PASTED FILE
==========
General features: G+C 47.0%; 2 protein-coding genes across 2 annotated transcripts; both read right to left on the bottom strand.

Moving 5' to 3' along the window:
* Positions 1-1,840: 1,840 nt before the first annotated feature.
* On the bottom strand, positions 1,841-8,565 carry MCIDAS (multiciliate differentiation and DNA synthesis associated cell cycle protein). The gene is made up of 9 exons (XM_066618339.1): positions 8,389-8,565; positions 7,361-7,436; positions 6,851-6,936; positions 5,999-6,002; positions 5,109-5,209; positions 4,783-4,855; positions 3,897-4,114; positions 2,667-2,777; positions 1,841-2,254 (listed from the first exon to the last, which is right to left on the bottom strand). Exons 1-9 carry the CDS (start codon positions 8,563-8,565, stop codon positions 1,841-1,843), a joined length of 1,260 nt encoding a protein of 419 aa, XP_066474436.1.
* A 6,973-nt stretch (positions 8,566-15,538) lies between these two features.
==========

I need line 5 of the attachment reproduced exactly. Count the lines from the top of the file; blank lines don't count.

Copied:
* A 6,973-nt stretch (positions 8,566-15,538) lies between these two features.